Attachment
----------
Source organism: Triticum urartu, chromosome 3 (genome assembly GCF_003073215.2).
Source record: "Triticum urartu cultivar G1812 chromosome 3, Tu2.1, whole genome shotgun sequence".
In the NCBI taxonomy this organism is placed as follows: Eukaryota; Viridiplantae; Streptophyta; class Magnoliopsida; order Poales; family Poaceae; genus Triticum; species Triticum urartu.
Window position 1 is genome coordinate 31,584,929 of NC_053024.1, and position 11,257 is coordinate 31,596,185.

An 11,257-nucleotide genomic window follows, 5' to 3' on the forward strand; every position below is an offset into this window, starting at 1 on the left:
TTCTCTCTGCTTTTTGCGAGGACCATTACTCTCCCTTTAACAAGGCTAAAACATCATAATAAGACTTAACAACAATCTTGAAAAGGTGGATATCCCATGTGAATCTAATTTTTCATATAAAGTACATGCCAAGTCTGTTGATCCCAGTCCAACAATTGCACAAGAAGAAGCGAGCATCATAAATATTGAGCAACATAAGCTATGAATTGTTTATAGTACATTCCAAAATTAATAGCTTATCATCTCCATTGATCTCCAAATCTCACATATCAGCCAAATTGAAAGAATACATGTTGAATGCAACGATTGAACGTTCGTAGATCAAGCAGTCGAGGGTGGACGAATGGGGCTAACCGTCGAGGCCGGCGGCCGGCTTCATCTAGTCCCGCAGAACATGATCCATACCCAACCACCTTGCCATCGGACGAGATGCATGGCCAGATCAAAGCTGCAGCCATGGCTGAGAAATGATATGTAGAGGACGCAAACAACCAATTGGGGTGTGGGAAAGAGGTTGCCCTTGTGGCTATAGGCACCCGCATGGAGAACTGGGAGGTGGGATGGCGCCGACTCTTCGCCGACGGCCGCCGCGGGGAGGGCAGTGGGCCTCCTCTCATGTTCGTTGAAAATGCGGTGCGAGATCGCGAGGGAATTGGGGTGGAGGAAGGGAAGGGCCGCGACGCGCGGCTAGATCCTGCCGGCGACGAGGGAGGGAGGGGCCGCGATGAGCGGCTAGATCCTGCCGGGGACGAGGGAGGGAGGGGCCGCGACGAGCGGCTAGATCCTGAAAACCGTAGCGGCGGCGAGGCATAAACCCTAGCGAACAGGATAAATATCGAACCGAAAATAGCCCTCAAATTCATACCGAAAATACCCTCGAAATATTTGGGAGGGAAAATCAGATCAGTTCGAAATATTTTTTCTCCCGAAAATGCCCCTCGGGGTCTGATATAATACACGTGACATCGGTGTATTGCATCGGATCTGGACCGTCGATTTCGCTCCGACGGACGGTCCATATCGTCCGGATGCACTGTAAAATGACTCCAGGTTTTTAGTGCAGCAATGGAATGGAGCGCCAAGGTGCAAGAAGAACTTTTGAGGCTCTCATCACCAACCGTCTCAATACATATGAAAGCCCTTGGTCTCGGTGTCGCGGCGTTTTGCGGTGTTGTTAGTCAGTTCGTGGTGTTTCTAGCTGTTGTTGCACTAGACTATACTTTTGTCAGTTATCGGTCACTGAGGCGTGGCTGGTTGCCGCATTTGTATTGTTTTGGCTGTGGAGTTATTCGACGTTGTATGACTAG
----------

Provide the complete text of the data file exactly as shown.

Source organism: Triticum urartu, chromosome 3 (genome assembly GCF_003073215.2).
Source record: "Triticum urartu cultivar G1812 chromosome 3, Tu2.1, whole genome shotgun sequence".
In the NCBI taxonomy this organism is placed as follows: Eukaryota; Viridiplantae; Streptophyta; class Magnoliopsida; order Poales; family Poaceae; genus Triticum; species Triticum urartu.
Window position 1 is genome coordinate 31,584,929 of NC_053024.1, and position 11,257 is coordinate 31,596,185.

An 11,257-nucleotide genomic window follows, 5' to 3' on the forward strand; every position below is an offset into this window, starting at 1 on the left:
TTCTCTCTGCTTTTTGCGAGGACCATTACTCTCCCTTTAACAAGGCTAAAACATCATAATAAGACTTAACAACAATCTTGAAAAGGTGGATATCCCATGTGAATCTAATTTTTCATATAAAGTACATGCCAAGTCTGTTGATCCCAGTCCAACAATTGCACAAGAAGAAGCGAGCATCATAAATATTGAGCAACATAAGCTATGAATTGTTTATAGTACATTCCAAAATTAATAGCTTATCATCTCCATTGATCTCCAAATCTCACATATCAGCCAAATTGAAAGAATACATGTTGAATGCAACGATTGAACGTTCGTAGATCAAGCAGTCGAGGGTGGACGAATGGGGCTAACCGTCGAGGCCGGCGGCCGGCTTCATCTAGTCCCGCAGAACATGATCCATACCCAACCACCTTGCCATCGGACGAGATGCATGGCCAGATCAAAGCTGCAGCCATGGCTGAGAAATGATATGTAGAGGACGCAAACAACCAATTGGGGTGTGGGAAAGAGGTTGCCCTTGTGGCTATAGGCACCCGCATGGAGAACTGGGAGGTGGGATGGCGCCGACTCTTCGCCGACGGCCGCCGCGGGGAGGGCAGTGGGCCTCCTCTCATGTTCGTTGAAAATGCGGTGCGAGATCGCGAGGGAATTGGGGTGGAGGAAGGGAAGGGCCGCGACGCGCGGCTAGATCCTGCCGGCGACGAGGGAGGGAGGGGCCGCGATGAGCGGCTAGATCCTGCCGGGGACGAGGGAGGGAGGGGCCGCGACGAGCGGCTAGATCCTGAAAACCGTAGCGGCGGCGAGGCATAAACCCTAGCGAACAGGATAAATATCGAACCGAAAATAGCCCTCAAATTCATACCGAAAATACCCTCGAAATATTTGGGAGGGAAAATCAGATCAGTTCGAAATATTTTTTCTCCCGAAAATGCCCCTCGGGGTCTGATATAATACACGTGACATCGGTGTATTGCATCGGATCTGGACCGTCGATTTCGCTCCGACGGACGGTCCATATCGTCCGGATGCACTGTAAAATGACTCCAGGTTTTTAGTGCAGCAATGGAATGGAGCGCCAAGGTGCAAGAAGAACTTTTGAGGCTCTCATCACCAACCGTCTCAATACATATGAAAGCCCTTGGTCTCGGTGTCGCGGCGTTTTGCGGTGTTGTTAGTCAGTTCGTGGTGTTTCTAGCTGTTGTTGCACTAGACTATACTTTTGTCAGTTATCGGTCACTGAGGCGTGGCTGGTTGCCGCATTTGTATTGTTTTGGCTGTGGAGTTATTCGACGTTGTATGACTAG